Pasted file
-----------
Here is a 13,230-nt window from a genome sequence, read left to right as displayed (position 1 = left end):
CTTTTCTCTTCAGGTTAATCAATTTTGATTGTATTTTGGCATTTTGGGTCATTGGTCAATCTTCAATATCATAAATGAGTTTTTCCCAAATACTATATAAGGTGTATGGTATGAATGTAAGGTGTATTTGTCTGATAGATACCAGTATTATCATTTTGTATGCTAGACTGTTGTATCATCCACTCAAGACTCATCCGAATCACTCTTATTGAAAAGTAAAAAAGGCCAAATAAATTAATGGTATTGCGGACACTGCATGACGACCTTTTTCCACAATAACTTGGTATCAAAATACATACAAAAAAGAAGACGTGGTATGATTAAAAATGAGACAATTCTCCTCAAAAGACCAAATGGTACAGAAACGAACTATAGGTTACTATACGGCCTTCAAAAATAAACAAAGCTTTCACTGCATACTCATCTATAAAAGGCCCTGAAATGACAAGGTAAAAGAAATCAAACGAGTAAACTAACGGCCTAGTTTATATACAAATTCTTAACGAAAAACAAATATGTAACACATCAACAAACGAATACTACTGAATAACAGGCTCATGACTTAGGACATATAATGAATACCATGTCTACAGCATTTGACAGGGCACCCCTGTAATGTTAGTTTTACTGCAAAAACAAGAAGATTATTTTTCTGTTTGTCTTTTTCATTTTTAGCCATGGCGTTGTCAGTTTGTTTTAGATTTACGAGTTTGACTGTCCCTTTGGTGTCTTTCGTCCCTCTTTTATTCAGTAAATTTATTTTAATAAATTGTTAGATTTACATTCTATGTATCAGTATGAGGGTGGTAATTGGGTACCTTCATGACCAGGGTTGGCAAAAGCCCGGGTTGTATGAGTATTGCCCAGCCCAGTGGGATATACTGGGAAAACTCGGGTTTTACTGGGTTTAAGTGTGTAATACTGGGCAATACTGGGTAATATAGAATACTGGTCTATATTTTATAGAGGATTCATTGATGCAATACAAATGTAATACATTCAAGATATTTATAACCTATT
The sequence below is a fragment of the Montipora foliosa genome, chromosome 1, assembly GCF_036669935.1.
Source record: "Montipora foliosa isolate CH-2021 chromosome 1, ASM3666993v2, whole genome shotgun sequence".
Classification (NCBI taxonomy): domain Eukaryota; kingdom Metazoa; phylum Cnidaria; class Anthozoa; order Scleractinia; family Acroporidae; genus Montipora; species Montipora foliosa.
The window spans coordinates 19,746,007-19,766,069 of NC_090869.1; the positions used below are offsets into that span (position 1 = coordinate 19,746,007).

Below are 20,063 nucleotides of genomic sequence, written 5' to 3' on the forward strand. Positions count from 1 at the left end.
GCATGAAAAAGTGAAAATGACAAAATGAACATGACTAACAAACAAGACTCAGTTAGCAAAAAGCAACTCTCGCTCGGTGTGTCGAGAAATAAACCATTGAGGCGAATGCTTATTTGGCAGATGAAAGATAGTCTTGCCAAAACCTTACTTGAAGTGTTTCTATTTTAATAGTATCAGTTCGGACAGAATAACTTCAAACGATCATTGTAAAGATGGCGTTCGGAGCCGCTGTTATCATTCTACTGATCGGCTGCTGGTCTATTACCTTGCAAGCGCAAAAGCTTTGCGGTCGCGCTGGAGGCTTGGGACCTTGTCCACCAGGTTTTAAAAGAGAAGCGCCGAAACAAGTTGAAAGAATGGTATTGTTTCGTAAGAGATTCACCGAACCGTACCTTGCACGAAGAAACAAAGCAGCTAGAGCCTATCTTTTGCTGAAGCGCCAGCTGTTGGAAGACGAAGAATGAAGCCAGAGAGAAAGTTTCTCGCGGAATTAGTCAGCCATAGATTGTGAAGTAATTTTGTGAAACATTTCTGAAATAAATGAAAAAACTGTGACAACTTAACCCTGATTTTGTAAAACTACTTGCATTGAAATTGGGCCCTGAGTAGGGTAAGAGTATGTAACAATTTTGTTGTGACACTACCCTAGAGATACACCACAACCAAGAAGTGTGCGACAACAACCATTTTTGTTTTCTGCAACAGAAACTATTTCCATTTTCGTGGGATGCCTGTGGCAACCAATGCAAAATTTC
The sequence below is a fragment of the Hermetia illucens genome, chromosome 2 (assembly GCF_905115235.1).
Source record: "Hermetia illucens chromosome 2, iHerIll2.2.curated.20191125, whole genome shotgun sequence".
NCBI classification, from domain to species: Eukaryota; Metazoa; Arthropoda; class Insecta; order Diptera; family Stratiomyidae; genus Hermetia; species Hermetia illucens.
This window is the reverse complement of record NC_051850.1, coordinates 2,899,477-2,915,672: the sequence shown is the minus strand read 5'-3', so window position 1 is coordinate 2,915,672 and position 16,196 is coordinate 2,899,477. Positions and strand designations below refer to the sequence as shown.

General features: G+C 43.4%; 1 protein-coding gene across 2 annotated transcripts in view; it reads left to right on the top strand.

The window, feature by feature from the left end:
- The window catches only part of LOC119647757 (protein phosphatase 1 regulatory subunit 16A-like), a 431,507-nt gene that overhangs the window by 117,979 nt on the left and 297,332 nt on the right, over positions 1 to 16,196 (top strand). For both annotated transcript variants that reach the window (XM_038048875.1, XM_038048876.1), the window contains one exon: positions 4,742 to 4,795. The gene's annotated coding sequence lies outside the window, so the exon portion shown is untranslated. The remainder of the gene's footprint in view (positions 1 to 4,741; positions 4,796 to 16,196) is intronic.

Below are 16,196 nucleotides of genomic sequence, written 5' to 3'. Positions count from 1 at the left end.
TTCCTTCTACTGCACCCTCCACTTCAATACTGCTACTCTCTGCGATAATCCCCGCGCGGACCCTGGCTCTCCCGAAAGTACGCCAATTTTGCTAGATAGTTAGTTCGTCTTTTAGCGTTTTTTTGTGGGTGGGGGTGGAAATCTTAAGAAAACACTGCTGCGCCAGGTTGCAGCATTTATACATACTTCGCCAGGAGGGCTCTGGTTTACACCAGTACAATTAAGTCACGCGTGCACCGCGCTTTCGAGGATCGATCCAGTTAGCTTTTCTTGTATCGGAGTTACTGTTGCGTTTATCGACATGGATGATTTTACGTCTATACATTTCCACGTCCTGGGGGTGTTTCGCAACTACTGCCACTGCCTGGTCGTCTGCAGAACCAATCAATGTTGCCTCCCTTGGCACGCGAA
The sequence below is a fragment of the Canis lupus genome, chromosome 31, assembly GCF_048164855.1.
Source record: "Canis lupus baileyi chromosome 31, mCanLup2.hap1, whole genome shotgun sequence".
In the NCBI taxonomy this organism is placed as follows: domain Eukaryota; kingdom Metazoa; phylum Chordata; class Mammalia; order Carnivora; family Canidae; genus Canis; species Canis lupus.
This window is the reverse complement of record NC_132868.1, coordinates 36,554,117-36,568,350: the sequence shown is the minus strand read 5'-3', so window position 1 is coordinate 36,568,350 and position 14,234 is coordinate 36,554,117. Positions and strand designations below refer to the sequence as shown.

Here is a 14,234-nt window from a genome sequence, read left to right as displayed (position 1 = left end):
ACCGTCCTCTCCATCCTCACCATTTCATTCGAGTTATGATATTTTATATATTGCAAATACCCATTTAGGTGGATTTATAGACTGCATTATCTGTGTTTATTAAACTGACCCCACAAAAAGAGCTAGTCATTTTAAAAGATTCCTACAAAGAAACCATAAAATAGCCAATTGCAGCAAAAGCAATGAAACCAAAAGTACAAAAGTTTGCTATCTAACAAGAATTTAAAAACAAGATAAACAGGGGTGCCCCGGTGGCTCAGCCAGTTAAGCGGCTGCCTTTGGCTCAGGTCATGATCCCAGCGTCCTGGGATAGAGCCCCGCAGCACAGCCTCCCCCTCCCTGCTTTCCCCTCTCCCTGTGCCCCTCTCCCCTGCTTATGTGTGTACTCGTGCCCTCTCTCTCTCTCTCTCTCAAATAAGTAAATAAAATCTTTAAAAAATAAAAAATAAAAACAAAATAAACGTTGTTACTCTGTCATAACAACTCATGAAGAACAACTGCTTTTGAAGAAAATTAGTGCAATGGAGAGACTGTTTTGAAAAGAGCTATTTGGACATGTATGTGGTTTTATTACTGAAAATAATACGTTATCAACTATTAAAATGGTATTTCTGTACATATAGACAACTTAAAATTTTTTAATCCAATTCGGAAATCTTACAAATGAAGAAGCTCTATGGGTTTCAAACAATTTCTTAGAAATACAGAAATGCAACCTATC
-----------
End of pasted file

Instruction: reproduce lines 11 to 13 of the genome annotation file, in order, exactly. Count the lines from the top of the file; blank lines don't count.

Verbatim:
NCBI classification, from domain to species: Eukaryota; Metazoa; Arthropoda; class Insecta; order Diptera; family Stratiomyidae; genus Hermetia; species Hermetia illucens.
This window is the reverse complement of record NC_051850.1, coordinates 2,899,477-2,915,672: the sequence shown is the minus strand read 5'-3', so window position 1 is coordinate 2,915,672 and position 16,196 is coordinate 2,899,477. Positions and strand designations below refer to the sequence as shown.

General features: G+C 43.4%; 1 protein-coding gene across 2 annotated transcripts in view; it reads left to right on the top strand.